Still further, once the inbound traffic intensity factor has been determined, this factor may be displayed such as by, for example, a printing or other display routine 22 of FIG. 1. This information may be printed or displayed (or spoken via a speaker) via any user output device, including a screen, a printer, a speaker, etc. Of course, the inbound traffic intensity factor may be determined for a number of time periods and stored in, for example, the memory 12 and then printed out or displayed at any desired time or location.
The advantages provided by the methods of the present invention are best explained by considering the following illustrative examples:
The benefits of calculating an inbound traffic intensity factor in accordance with the methods described herein are illustrated in the following example. Assume for purposes of this example that there are three hypothetical web sites A, B and C that record the following incoming traffic during the month of January:
Web site A—250 separate visits, each visit lasting an average of three minutes for a total of 750 minutes.
Web site B—250 separate visits, each visit lasting an average of 48 minutes for a total of 12,000 minutes.
Web site C—five separate visits, each lasting an average of 3,000 minutes for a total of 15,000 minutes.
Evaluation and Ranking by Number of Visits
If a conventional method for evaluating the audience for web sites A, B and C, on the basis of counting the total number of hits or visits is employed, then, for the above web sites during the month of January, web site A and web site B are tied at an equal number of 250 visits or hits each. Web site C having only five visits trails far behind. The fact that web site B logged a total of 12,000 minutes versus the 750 minutes for web site A is not credited if conventional methods of just simply counting hits is used as the audience measurement method.
Evaluation and Ranking by Total Time
If a conventional method of evaluating web site audience/popularity by counting up total connection time is used as the method for evaluating these web sites, a different ranking result is obtained. Under this method, Web site C is the clear winner with 15,000 minutes, followed by Web site B with 12,000 minutes.
Each of the above evaluation methods have limitations that renders their use less helpful in trying to come up with a rational basis for comparing the popularity of different web sites. In accordance with the techniques described herein, a method is employed which blends or considers both total hits and total duration in evaluating the popularity of a web site.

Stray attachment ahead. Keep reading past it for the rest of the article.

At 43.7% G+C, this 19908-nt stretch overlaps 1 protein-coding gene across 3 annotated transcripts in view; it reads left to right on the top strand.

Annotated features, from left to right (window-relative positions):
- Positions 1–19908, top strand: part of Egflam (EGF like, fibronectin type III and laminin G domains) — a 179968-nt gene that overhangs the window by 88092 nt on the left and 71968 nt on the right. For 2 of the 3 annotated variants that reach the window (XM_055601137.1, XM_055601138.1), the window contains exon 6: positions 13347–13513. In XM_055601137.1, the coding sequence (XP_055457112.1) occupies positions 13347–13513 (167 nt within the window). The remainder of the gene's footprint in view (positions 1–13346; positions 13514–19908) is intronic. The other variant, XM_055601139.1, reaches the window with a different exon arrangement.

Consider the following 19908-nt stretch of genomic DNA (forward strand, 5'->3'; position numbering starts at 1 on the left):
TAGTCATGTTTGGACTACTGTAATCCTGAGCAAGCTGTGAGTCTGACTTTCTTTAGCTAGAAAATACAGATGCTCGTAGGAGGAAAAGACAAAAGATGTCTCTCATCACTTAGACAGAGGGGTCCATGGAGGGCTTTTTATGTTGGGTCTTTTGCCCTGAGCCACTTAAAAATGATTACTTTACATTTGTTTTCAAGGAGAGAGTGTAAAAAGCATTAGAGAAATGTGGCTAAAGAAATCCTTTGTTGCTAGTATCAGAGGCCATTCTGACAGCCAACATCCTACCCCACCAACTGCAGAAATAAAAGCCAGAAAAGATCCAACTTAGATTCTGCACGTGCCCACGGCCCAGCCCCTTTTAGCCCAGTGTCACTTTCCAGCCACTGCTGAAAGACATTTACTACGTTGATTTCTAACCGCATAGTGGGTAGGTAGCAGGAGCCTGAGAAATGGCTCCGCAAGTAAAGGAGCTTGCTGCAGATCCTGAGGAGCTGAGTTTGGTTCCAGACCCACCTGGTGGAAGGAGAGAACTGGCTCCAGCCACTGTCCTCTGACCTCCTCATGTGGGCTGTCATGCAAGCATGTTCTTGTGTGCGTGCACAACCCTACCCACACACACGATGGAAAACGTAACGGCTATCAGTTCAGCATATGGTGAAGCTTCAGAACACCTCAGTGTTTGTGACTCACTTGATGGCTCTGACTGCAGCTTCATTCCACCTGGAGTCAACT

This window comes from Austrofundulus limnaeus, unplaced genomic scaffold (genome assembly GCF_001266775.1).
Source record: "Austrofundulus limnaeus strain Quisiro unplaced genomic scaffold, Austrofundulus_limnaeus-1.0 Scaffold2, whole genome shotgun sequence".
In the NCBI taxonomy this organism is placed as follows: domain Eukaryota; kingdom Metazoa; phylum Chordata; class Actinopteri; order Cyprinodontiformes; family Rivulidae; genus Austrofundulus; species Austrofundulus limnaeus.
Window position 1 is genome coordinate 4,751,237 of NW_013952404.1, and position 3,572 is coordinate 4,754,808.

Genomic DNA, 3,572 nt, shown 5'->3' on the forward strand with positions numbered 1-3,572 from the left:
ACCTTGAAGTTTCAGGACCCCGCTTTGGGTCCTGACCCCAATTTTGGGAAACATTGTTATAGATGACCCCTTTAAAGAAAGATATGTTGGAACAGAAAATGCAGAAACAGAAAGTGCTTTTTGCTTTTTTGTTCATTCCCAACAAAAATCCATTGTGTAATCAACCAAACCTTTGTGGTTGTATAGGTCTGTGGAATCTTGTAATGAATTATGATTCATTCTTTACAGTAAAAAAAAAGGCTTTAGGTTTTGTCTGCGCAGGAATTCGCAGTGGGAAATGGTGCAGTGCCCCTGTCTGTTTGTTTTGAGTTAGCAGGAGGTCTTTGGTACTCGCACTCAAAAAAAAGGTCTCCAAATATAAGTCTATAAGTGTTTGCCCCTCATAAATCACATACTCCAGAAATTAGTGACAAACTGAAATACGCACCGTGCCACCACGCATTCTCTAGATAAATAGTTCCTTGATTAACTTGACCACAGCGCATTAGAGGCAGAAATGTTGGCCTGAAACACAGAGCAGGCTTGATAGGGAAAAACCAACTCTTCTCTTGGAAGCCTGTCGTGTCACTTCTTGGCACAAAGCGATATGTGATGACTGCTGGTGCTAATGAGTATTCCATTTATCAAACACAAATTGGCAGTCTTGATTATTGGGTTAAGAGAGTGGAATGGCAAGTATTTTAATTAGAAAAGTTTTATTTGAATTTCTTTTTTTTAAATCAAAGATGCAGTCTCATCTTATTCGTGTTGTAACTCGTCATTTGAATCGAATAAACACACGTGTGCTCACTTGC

Evaluation and Ranking by Inbound Traffic Intensity Factor
If the inbound traffic intensity factor is calculated for each web site to evaluate these web sites, still another comparative ranking is obtained. The inbound traffic intensity factor merges the two variables of concern, i.e., the total number of visits and the time spent by each visitor into a single measure. Using the power factor x of 0.5, the following results are obtained:
In the following example, it is assumed that an advertiser needs to evaluate which of two professional publications offers the more meaningful advertising exposure to justify the expense of placing an ad in one publication rather than the other. Assume that prior studies have shown that scientific subscribers to each publication give each new issue a perfunctory flip through on the day the magazine arrives and generally do not sit down to review the journals until mid-month, as members of the scientific community begin to discuss the articles and content. During the middle of the month, once they get to them, the subscribing scientists spend significant time reviewing their journals. The advertiser can only afford to place an ad in a single publication, but not both.
Inbound Traffic Intensity Calculation for Monthly Trade Journal Processing
For the December 1999 issue of monthly trade journal Processing, a panel of subscribing readers is polled to record their reading habits. The journal is delivered to subscribers on the first of every month. Polling takes place at a sampling time of about 50% of the cycle over a span of 10% of cycle provides a sampling band range of 15-18 days after publication, i.e. over December 15-18. Nominal circulation for Processing in December 1999 is 75,000. A full page 4-color ad costs $8,455.00.
A panel of 28 subscribers is questioned as to their reading habits during December 15-18. Here, n is 28 (which may be statistically invalid, but is given for illustration purposes only). If a power factor x of 0.5 is used, the inbound traffic intensity factor for the December 1999 issue of Processing is determined as follows: